Late doctor remembered for helping take care of patients and community landmarks
VICKSBURG — The family and friends of Dr. Lamar McMillin remember him as a good physician who was concerned for his patients and who had a deep love for his family’s and the area’s history.
“His career was medicine, but his passion was history and preservation, architecture; that was what he loved,” McMillin’s wife, Carol, said. “He didn’t hunt or fish or golf; he loved architecture and old houses and antiques. He restored the house we live in, the Mary Harwood House on Fort Hill Drive.”
His goal, she said, was the restoration of the former Fleckstein-Coccaro grocery at 1501 Martin Luther King Blvd., also known as Catherine’s Palace.
“He decided in his retirement to take on that 1839 house on Martin Luther King that’s older than the Old Courthouse, and it was his passion to try and get that done, but he didn’t get it finished,” Carol McMillin said. “It warms my heart that so many people knew him and cared for him.”
A native of Little Rock, Arkansas, McMillin began his practice of family medicine in Vicksburg in 1975. He retired in June 2010.
“He and I worked together almost 40 years in family medicine,” said Dr. Walter Johnston. “We’ve been good friends the whole time. We had some common interests in the Civil War and preservation. My daughter married his son.”
Johnston said McMillin “was big in preservation and big into Civil War history; he was a guide at the (Vicksburg National Military) park. He was interested in Fort St. Pierre. His big interest lately was Catherine’s Palace. He was so interested in trying to preserve it and trying to preserve that bit of history.”
He said McMillin was a caring doctor, adding he was “well loved by his patients; a lot of his patients always asked about him.”
McMillin also loved music and enjoyed listening to the Vicksburg Orchestral Society and the Mississippi Symphony.
“He had an old Oldsmobile Cutlass he restored,” Johnston said. “It was his first car and he was very proud of. He was very proud of being an alumni of Sewanee University, and met regularly with a group of Sewanee alumni in Alabama.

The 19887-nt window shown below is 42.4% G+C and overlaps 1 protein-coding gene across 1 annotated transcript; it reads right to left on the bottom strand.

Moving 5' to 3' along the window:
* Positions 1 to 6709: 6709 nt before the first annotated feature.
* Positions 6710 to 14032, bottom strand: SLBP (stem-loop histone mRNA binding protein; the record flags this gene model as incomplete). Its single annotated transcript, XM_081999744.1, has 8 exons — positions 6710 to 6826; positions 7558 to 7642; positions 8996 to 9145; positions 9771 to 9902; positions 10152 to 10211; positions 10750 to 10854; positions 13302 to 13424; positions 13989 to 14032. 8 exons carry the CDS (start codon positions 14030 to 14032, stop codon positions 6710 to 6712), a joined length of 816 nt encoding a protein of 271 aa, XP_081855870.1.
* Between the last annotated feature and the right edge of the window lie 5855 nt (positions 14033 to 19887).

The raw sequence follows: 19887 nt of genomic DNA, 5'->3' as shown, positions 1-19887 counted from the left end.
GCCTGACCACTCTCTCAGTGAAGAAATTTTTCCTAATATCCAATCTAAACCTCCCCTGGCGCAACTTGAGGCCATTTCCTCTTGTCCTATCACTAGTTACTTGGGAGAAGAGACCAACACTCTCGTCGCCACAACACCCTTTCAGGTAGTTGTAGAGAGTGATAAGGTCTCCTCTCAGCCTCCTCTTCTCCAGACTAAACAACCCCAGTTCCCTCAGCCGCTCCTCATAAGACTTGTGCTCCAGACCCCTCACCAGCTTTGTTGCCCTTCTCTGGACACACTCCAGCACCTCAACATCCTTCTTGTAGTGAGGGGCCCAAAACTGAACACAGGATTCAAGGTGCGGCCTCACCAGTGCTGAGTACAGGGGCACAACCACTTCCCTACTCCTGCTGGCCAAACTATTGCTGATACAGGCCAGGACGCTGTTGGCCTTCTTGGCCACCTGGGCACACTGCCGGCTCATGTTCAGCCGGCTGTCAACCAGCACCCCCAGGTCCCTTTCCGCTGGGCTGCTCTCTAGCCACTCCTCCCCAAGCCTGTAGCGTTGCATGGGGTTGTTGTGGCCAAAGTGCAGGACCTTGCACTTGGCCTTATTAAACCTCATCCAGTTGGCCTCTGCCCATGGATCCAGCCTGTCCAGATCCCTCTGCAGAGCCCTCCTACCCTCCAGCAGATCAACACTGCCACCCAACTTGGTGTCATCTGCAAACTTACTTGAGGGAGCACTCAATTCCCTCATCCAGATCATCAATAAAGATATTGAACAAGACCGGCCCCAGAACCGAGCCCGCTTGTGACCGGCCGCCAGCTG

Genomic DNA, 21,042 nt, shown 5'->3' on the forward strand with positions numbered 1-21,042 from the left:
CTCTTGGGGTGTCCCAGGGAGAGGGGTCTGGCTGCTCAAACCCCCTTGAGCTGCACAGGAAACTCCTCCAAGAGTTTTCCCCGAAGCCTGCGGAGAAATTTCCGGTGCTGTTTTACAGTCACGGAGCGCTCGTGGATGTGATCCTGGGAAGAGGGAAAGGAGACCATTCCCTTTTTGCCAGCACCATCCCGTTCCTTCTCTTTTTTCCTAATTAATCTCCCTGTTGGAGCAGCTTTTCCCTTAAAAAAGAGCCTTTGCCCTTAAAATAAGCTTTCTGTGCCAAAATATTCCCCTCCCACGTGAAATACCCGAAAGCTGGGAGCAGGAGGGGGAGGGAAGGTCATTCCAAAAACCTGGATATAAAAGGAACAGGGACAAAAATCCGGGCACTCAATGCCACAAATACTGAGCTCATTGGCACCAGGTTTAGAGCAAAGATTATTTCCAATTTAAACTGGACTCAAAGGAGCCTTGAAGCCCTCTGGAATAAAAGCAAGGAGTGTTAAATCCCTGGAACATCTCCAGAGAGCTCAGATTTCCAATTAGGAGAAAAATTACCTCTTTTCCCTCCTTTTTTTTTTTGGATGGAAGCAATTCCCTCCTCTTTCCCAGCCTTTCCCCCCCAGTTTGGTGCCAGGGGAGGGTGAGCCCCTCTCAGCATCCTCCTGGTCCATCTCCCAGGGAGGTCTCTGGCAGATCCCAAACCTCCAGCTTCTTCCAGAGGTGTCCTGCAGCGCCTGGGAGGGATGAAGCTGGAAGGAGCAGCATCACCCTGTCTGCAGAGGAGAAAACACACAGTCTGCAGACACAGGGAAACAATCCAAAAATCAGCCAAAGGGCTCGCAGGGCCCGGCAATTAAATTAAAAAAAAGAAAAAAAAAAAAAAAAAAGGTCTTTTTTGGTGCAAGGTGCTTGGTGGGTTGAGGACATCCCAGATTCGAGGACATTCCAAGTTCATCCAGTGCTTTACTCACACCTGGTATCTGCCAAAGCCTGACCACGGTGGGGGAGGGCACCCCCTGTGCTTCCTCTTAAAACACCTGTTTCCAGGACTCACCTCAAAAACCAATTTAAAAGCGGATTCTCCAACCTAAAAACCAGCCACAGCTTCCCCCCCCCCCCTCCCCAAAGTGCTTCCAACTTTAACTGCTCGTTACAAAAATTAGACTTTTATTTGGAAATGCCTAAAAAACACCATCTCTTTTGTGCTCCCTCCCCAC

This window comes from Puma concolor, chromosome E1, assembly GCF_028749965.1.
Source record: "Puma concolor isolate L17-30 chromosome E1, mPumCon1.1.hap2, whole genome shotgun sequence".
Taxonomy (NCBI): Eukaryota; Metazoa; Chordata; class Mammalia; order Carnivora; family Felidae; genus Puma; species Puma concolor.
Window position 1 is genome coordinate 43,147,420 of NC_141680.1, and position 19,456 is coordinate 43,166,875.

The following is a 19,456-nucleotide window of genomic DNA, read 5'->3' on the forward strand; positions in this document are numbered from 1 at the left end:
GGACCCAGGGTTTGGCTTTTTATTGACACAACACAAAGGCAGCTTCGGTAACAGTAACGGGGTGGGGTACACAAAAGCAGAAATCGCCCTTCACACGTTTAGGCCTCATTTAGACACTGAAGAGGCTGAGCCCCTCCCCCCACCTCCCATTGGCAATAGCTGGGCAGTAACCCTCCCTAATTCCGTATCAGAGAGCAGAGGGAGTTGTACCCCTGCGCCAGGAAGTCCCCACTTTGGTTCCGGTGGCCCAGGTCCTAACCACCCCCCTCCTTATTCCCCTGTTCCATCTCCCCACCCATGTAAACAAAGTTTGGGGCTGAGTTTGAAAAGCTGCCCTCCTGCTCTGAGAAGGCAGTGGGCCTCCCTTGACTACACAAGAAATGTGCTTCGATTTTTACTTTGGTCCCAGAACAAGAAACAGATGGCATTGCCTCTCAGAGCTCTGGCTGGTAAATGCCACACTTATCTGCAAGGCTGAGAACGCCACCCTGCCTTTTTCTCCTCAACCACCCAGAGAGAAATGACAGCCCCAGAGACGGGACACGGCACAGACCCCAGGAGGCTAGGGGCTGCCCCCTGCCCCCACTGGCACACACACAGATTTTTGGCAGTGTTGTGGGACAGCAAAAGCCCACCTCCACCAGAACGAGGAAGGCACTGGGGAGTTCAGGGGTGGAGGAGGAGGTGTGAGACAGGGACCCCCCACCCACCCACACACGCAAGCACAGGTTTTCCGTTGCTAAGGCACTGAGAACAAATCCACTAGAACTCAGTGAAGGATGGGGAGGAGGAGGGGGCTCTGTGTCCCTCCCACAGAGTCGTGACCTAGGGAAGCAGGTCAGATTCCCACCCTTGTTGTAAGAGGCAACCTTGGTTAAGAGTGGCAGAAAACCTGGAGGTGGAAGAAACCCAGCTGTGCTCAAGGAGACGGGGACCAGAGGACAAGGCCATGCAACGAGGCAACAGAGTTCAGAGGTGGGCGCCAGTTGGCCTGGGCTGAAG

“He was really proud of his ancestors and genealogy; he took great pride in telling you about them and the history of his house, the Mary Harwood. He had a lot of knowledge of the people who built it and lived there.”
“He meant a lot to me and he was certainly a strong leader in the historic preservation community,” said Nancy Bell, executive director of the Vicksburg Foundation for Historic Preservation. “He loved historic houses, historic buildings; he was on my board of directors for many years. He was also involved in the 300th anniversary of Fort St. Pierre.
“His restoration of the Fleckenstein building on Martin Luther King, I don’t think anybody else would have seen the vision he saw, and we’re grateful for that and all the other things he’s done in his life as far as historic preservation is concerned.”
McMillin, she said, was always been a big supporter of the community in general “and a good kind sweet man, always did what he said he was going to do and was very supportive of me and the Vicksburg Foundation, so I will miss him.”
The Rev. Beth Palmer, former rector of Church of the Holy Trinity, said McMillin “was a pillar of the community and of Church of the Holy Trinity, and valued history and tradition.”
Joe Loviza, Vicksburg Lions Club vice president, said McMillin was the club’s president.
“He was an outstanding gentleman; he was active in the Lion’s Club for many years. He has contributed a lot to community life in Vicksburg he was real active in diabetes prevention.
“He entertained the Lions Club every year; he’d go beyond what’s expected of an officer in the club, as far as entertainment.
“He’s definitely an outstanding citizen and it’s a loss to the community.”
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